I’ve suffered from depression most of my life. Untreated, my depression impacted my decision-making process and, consequently, I could not handle the kind of stress that is inherent in most professional jobs. So despite having earned my college degree, I was making poverty-level wages waiting tables.
I was in a classic Catch-22 situation: Without access to health care, I could not handle the kind of job that would provide me with health insurance. Without health insurance, I could not access the health care I needed.
I was fortunate enough to find a health care program serving low-income New Mexicans through University of New Mexico Hospital. It was not Medicaid but it was publicly funded.
It allowed me to see a doctor and get prescription medications that were otherwise cost prohibitive. The medications stabilize my brain chemistry and that has enabled me to work in my chosen profession, where I earn a middle-class income.
In the 20 years since I needed that program, I’ve more than paid back what it cost the state with the higher income taxes I pay. That makes the program a good financial investment from the state’s point of view. It was life changing from my point of view.
Unfortunately, Quigley’s column was not really about extolling the virtues of safety-net programs like Medicaid. The crux was to criticize New Mexico Voices for Children for calling Medicaid an economic engine. Apparently, we should only urge full funding of Medicaid because it’s the right thing to do.
Pointing out the economic benefits, he argued, was the same as saying “poverty is good” for New Mexico. As if we think getting people enrolled in Medicaid so New Mexico can collect the federal dollars is an end unto itself.
Like Quigley, we believe that funding Medicaid is the right thing to do, but we’ve found that argument only gets you so far with the people who hold the state purse strings. Even lawmakers who agree must admit that the state has limited money.
We learned years ago that the best way to counter the “we can’t afford it” argument was by making the economic argument. Medicaid creates demand for health care, and that creates jobs in the health care sector. Those jobs create other economic activity as salaries are spent in the community.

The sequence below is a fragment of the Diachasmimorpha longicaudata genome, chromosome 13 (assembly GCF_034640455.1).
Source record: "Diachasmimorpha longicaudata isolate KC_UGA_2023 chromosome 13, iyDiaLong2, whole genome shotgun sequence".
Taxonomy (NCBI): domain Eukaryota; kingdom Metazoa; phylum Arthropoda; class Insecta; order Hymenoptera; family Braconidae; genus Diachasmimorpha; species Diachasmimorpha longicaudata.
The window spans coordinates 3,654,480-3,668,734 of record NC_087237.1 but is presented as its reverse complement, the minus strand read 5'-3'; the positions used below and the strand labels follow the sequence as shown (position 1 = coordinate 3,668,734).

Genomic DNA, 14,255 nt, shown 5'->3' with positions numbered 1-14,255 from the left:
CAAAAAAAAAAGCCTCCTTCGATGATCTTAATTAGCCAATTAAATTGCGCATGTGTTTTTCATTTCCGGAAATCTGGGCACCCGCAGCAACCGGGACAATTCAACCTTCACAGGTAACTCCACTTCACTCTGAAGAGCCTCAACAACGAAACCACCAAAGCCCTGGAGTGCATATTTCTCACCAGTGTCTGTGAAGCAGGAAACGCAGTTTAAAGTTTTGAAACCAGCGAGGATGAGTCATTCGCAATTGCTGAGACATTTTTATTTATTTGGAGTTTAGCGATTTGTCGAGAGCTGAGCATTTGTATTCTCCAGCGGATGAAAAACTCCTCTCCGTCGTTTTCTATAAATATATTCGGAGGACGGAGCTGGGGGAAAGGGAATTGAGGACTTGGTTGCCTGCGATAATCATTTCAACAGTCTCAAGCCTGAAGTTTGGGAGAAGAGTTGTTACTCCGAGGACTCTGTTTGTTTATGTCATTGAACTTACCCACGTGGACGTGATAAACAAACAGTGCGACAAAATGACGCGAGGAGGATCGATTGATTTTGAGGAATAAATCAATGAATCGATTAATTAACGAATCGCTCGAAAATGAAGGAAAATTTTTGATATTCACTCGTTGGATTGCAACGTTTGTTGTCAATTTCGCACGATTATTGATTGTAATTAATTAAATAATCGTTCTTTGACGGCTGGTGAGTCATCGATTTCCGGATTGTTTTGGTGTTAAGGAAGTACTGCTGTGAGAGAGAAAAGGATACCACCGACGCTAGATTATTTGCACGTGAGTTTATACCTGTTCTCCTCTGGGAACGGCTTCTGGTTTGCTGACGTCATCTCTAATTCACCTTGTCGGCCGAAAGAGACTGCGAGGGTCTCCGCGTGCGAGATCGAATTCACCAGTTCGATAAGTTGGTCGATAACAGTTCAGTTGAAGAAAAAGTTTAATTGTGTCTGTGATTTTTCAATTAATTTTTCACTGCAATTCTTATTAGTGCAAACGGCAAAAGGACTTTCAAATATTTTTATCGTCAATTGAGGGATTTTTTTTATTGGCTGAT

Every dollar the state spends on Medicaid brings in almost four dollars of federal money. So, really, we can’t afford to not fully fund Medicaid.
Over the past year, the Medicaid expansion has created more jobs than anything else. Lawmakers need to remember that before they decide we can’t afford to fully fund it.
But that’s just the economic argument.
We don’t advocate for Medicaid funding because we believe poverty is a federal gravy train. We don’t see poverty as some sort of perverse industry. We advocate for full funding of Medicaid because we know – some of us in a very personal way – that safety-net programs help people lift themselves out of poverty.
We know that poverty is caused by more than low-wage jobs. It’s also caused by chronic health conditions that limit a person’s employability, by the toxic stress of a dysfunctional home life that limits a child’s ability to concentrate in school, and much more.
We advocate for safety-net programs because people need support systems in order to fulfill their potential.
For those with resources, these support systems are provided by families and communities. For those without resources, support systems need to be provided some other way.
But like the “economic engine” argument, these supports are merely a means to an end. Medicaid is an investment in human capital. Healthy, motivated, well-educated human capital is what drives economic development.
Social safety nets can change lives. I’m proof of that and I am deeply grateful for it.